Steeve Briois (above left) was re-elected Mayor of the RN stronghold Hénin-Beaumont after the first round of local elections in March

Aside from Perpignan, the other communes won by the RN this year are relatively small towns. Six of these had already been won on the first round in March, by the RN polling more than 50%.

All of these were communes that the FN/RN had already controlled since 2014:

  • the Mediterranean port of Fréjus; first round RN vote 50.6%, population 52,672
  • the Avignon suburb of Le Pontet; first round RN vote 57.2%, population 17,530
  • Beaucaire, a small town in the Rhône Valley ten miles south-west of Avignon; first round RN vote 59.5%, population 15,963
  • Villers-Cotterêts, a small town fifty miles north of Paris; first round RN vote 53.5%, population 10,872
  • Hayange, an ancient iron manufacturing town in the Lorraine region close to the Franco-German border; first round RN vote 63.1%, population 15,811
  • Hénin-Beaumont, a former coal mining town in the Pas de Calais region of northern France, and now the strongest nationalist area of France – very much the heartland of Marine Le Pen’s brand of populist nationalism; first round RN vote 74.2%, population 26,022

The three communes gained by the RN after Sunday’s second round were:

  • Perpignan, a city on the Mediterranean coast, very close to the Franco-Spanish border; RN second round vote 53.1%, population 120,158
  • Moissac, a small town in the Occitania region of southern France; RN second round vote 62.5%, population 13,039
  • Bruay-la-Buissière, a former coal mining town in the Pas de Calais, close to the existing RN stronghold of Hénin-Beaumont; RN second round vote 52.0%, population 21,831.

The bigger picture of last Sunday’s elections was a historically unprecedented win for the French green party EELV who gained control of several important cities including Lyon, Strasbourg, Bordeaux and Besançon.

Stéphane Ravier, previously Mayor of a Marseilles arrondissement, was one of the RN’s high-profile defeats in Sunday’s second round, beaten by a conservative slate by a very tight 51-49 margin.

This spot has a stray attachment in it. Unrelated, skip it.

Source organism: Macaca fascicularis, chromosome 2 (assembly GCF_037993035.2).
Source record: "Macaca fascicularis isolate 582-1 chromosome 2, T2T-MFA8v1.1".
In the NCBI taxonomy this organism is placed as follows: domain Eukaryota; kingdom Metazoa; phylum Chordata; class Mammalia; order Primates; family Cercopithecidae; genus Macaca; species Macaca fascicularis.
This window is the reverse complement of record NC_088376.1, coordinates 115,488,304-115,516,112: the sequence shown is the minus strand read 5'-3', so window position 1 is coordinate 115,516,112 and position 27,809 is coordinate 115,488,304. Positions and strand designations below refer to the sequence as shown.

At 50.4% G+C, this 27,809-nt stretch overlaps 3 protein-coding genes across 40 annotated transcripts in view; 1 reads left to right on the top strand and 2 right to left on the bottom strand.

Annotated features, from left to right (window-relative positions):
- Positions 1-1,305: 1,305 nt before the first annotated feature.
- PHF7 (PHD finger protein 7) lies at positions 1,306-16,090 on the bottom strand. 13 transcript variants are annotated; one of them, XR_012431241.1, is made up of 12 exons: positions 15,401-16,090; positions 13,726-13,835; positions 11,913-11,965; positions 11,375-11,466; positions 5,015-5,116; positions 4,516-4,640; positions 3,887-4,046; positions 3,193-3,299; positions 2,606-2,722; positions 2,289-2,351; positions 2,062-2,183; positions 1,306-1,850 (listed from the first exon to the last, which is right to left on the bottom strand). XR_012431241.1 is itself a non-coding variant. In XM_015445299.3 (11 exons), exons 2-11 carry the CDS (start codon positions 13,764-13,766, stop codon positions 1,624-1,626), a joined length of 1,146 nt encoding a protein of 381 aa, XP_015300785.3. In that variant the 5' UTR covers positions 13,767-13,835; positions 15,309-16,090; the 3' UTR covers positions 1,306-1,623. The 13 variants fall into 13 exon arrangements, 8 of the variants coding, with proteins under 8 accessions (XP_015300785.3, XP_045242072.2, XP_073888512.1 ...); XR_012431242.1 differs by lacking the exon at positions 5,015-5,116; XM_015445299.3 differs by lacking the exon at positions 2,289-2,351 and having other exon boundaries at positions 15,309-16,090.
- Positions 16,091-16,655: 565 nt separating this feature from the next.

A joint slate of Greens, Communists and Socialists became the largest party grouping in Marseille, winning 38.3% in the second round ahead of a conservative coalition on 30.8%, the RN on 20.3%, and assorted dissident leftist and dissident conservative slates making up the remaining 10.2%.

After negotiations later this week a Green mayor is likely to take power in Marseille. The bad news for Marine Le Pen’s RN is that by a very tight margin their candidate Stéphane Ravier lost the mayoralty of the 13th-14th arrondissement of Marseilles. Under the old FN label he had won the mayoralty of the old 7th arrondissement in 2014 and had controlled the new 13th-14th after boundary changes in 2017.

On the bright side, President Emmanuel Macron’s centrist party suffered numerous defeats across the country. Opinion polls still suggest that the most likely second round in the next presidential election in 2022 will be between Macron and Marine Le Pen – and that Macron would again win such a contest, though by a closer margin than in 2017.

However Macron’s authority is steadily dribbling away. The challenge for Marine Le Pen’s party will now be to make a success of running Perpignan, make further gains in next year’s regional elections; and achieve the difficult balance between reassuring ‘mainstream’ voters that the nationalist right can be trusted, without disillusioning traditional nationalists whose support is still required to provide an activist base.

The danger is that purging ‘hardliners’ leads to an exodus of local government candidates and other activists, without inspiring an influx of new blood. Floating voters are all very well, but any party also needs a solid base of committed supporters.

Not much to celebrate: Macron in London for De Gaulle anniversary as French local elections approach

While many Britons still in the grip of the Covid-19 crisis tend to think France has by comparison done quite well, the French themselves increasingly despair of President Emmanuel Macron.

This neo-Blairite ‘centrist’ poseur was once a media favourite, but as with his Canadian equivalent Justin Trudeau, even the docile press have started to perceive his essential shallowness. Fine words about national unity sound increasingly fatuous when, as in the last few days, a city such as Dijon is gripped by race war between Chechen and Algerian gangs.